Sen. Max Baucus got some not-so friendly advice from his Montana constituents last week as he works to reform the health care system: You're doing it all wrong.
Baucus, the chair of the Finance Committee and the leader of reform efforts in the Senate, scheduled 20 town hall meetings with constituents across the state to talk about the future of health care. The Senate was out of session, but Baucus, a Democrat, didn't personally attend. Instead, he sent staff and a video-recorded message.
"I really want to hear from all of you," Baucus said on the video, according to local media. "You're my employers. You're my bosses. You're the people I work for. I'm just the hired hand. I want to hear what you want to see in any legislation we pass in Washington, D.C."
He got what he asked for.
Five separate accounts of the meetings, published in four different local papers, show Montana voters were downright hostile to Baucus' reform proposal. Baucus has been a staunch opponent of single-payer health care, a system in which the government would provide universal coverage.
Baucus has kept single-payer advocates out of negotiations and has yet to endorse a compromise proposal by Sen. Charles Schumer (D-N.Y.) that would give Americans the option of buying into a publicly run plan that would compete with private insurers.
That stance put his staffers up against a wall, facing angry constituents fed up by what they viewed as a lack of courage in Washington.
"Majority wants single-payer health care," headlined an account in the Helena Independent Record.
At several of the events, Montanans' ire was directed at Baucus chief of staff Jon Selib, who defended the employer-based coverage system that he estimated covers 150 million Americans.
"A lot of people like that," Selib said.
When the time came for questions, [self-employed consultant Steve] McArthur stood up and asked a simple question. Looking across a standing-room-only crowd of about 275, he asked how many were happy with their employer-based health insurance.
Fewer than 10 people raised their hands.
"The [argument] is bogus," McArthur said. "It's not working for 95 percent of us."
In fact, any mention of single-payer health care insurance brought raucous cheers and clapping. Any other solution to health care reform - including Baucus' "balanced" plan that would create a mix of public and private plans - was received more coolly.
The bitter questioning led Selib to break some news at the meeting.
"If you think your insurance company is screwing you ... then you'd have the option of going to the public plan," Selib said. "Senator Baucus is fighting tooth and nail to include that in any final deal."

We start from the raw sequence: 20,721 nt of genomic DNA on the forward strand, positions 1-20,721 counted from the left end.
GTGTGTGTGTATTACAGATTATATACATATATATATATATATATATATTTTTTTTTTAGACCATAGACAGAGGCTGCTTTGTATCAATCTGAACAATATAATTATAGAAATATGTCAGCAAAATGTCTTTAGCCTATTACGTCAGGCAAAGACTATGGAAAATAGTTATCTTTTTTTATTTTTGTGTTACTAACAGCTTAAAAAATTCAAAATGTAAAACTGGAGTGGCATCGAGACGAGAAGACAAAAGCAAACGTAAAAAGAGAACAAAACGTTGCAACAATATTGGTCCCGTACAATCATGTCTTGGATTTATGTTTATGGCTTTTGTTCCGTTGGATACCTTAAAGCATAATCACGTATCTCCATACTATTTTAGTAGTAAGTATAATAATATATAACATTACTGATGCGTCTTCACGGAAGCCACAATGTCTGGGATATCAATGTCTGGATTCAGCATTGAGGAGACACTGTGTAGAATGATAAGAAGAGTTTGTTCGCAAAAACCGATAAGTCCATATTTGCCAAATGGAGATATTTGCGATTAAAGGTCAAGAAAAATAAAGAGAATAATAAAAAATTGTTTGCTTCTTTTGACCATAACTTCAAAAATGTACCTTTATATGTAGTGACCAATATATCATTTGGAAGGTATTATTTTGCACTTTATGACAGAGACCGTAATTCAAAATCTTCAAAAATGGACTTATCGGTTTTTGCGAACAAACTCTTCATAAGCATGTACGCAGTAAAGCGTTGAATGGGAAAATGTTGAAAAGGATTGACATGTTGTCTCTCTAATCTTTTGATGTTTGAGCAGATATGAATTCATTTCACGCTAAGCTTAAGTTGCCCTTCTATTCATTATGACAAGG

Then he asked the standing-room-only audiences for comments -- and got an earful, mostly on the whys, hows and whats of national health insurance as the preferred option.
Baucus' staff repeatedly argued that 60 votes are needed to move a bill through the Senate and that single-payer, or an otherwise bold reform, simply wouldn't pass. That wasn't what they wanted to hear, said a story in the Missoulian, "Single-payer health care: Baucus keeps getting an earful."
PABLO - Sen. Max Baucus' insistence that consideration of a national single-payer health plan at this point will squander a golden opportunity for health care reform in the United States continues to be met with stiff resistance from many of his constituents.
"The word 'insurance' does not equal health care," Janelle Kuechle of Polson said at a meeting here Thursday. "If I have to pay a $900 premium to have health insurance with a $10,000 deductible, that is not health care."
"Congress ought to be representing us instead of the insurance lobby," said retired school teacher John Oberlitner of Polson. "Max Baucus has stated it's not feasible to pass a single-payer health plan, but one year ago people were saying it was not feasible that Obama could be elected our president."
Voters in Livingston weren't much warmer, recorded the Bozeman Daily Chronicle.
But many in the audience grilled a Baucus staffer on why they wouldn't allow single-payer advocates to participate in roundtables held to form his plan. Several doctors were arrested for protesting that point in Washington two weeks ago during a Baucus-led discussion.
Judy Moor of Bozeman asked whether the big campaign dollars Baucus has received from the insurance industry was reason for suspicion.
"Single-payer advocates not giving up the fight," observed the Great Falls Tribune.
Proponents of single-payer showed up en masse at the most well-attended meetings in Missoula, Hamilton, Anaconda, Dillon and Livingston to urge Baucus -- the chairman of the Senate Finance Committee -- to consider single-payer universal health care. Single payer -- a system in which the government provides health insurance to all Americans -- has been declared "off the table" by Baucus, Congress' leading man on heath care reform.
Baucus isn't pushing hard enough, said a Helena business owner, summing up the statewide wisdom. "Max is really making me mad now because he's not really trying to change the system, he's just trying to tweak it."